Start your meal with a pillowy Dutch pancake; it’s so light and fluffy it makes everything on it taste great. We had it with fried oysters, sour and hot peppers, goat cheese, and bacon. Then move on to the fresh shelled chick peas with escarole and pasta sheets in a cacciota broth with a breaded, deepfried poached egg. The fresh beans are tender and don’t taste caky like the dried variety. The pasta sheets were a bit on the grainy side, but that means it’s healthy, right? The broth is very light and tasted of salt and herbs. I’m crazy about the fried egg on top with the crispy panko crust. Deep frying a soft poached egg to perfection, now that’s hard to do. I could eat a dozen of these. My dining companion ordered the house-made bratwurst and declared it outstanding. He hails from Chicago and knows his sausage. This one was fresh and juicy and beautifully seasoned. It came with a roasted pineapple, some kind of soggy pretzel pastry, and shards of amber hard candy for contrasting texture. The sweetness of the pineapple played up the saltiness of the pork. According to our server, the secret to its savoriness is the pork. The pig was raised and lightly smoked in Tennessee before it was made into sausages at the restaurant.
For the main, we chose the Brick Chicken ($24), one of their signature dishes. Two pieces of chicken, lightly crusted and very tender and moist on the inside. It was served with sticky rice, asparagus, and a dill avgolemono sauce. This famous Greek sauce was silky and lemony with an intense chicken flavor. It elevated every element on the plate. If you have a bad day at the office, this dish will hug and cuddle you for the rest of the night.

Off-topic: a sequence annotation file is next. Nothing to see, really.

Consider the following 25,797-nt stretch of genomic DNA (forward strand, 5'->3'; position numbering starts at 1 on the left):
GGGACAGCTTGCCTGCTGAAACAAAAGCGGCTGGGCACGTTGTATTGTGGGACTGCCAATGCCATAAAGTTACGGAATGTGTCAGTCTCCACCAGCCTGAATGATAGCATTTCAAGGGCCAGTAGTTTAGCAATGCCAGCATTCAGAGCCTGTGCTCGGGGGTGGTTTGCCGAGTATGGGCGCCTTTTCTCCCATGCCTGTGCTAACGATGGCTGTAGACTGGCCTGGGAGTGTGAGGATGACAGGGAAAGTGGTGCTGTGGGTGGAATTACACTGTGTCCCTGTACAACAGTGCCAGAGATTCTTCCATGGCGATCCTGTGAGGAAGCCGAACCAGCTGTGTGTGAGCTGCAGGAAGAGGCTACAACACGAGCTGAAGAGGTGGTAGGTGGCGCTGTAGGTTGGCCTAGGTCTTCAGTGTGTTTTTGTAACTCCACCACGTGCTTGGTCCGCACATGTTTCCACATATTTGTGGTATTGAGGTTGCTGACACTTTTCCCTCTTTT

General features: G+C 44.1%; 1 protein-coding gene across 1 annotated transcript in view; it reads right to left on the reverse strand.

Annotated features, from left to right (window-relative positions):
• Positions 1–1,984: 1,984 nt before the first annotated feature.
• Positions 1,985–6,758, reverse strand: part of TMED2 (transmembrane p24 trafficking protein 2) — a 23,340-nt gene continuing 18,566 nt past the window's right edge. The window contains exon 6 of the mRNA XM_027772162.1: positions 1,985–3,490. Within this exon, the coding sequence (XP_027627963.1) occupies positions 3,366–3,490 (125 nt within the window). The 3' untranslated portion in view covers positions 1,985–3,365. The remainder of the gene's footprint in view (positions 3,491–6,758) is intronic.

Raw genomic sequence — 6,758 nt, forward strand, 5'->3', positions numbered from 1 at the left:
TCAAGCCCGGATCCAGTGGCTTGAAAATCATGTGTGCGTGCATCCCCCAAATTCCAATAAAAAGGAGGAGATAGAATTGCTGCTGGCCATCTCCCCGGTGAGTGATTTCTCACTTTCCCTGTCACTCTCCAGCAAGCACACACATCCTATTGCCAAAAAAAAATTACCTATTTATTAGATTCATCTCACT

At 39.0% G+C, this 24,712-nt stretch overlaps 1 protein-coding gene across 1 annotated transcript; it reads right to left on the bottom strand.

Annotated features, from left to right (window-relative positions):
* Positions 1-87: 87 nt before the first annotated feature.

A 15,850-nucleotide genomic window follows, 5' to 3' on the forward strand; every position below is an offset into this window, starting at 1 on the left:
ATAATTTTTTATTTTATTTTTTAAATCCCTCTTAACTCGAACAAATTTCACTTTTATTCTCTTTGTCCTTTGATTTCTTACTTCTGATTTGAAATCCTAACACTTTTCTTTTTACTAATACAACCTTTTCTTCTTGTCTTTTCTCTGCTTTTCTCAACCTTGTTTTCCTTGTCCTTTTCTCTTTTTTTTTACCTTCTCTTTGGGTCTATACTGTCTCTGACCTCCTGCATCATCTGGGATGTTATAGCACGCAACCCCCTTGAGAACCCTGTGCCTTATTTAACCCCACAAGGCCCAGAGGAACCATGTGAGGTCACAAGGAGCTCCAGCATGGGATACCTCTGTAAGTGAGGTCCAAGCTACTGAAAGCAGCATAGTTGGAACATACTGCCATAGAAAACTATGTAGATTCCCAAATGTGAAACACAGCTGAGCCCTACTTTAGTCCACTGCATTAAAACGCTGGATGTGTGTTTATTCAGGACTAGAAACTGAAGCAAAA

For dessert, I loved the vanilla pot au creme with huckleberry coulis and lemon peel cookie. It was a lot of milky goodness for $8. The tart berry coulis beautifully livens up the luscious vanilla cream. The chocolate tart, made with Mast Brothers chocolate, is rich and decadent, and the salty pretzel streusel and boozy, bourbon caramel sauce make it even more titillating. Because these desserts weren’t very sweet, I didn’t feel heavy and guilty afterward.
For lunch, there is a fried oyster sandwich for $13, and a Reuben sandwich made of corned beef tongue and gruyere on a sourdough Pullman bread for $14. Buttermilk biscuits and lemon curd and more Dutch pancakes with Earl Grey dulce de leche for $6, plus an array of egg dishes available
for weekend brunch.
The interior at Potlikker, like the cooking, is much more polished than the Queen’s old Greenpoint haunt. The lines are clean and modern. The walls are professionally painted, but bare. There are lamps with white fabric shades and a curvy eating bar where you can watch the cooks prepare your food in a wide open kitchen. The only hint of Southern country flair is in the chairs and tables; they’re patio green. Of course, the focus here is not the decor or the rock music, but the food, which is inventive and intriguing. Liza Queen is a gutsy chef. You will want to eat what she feels like cooking on any given day.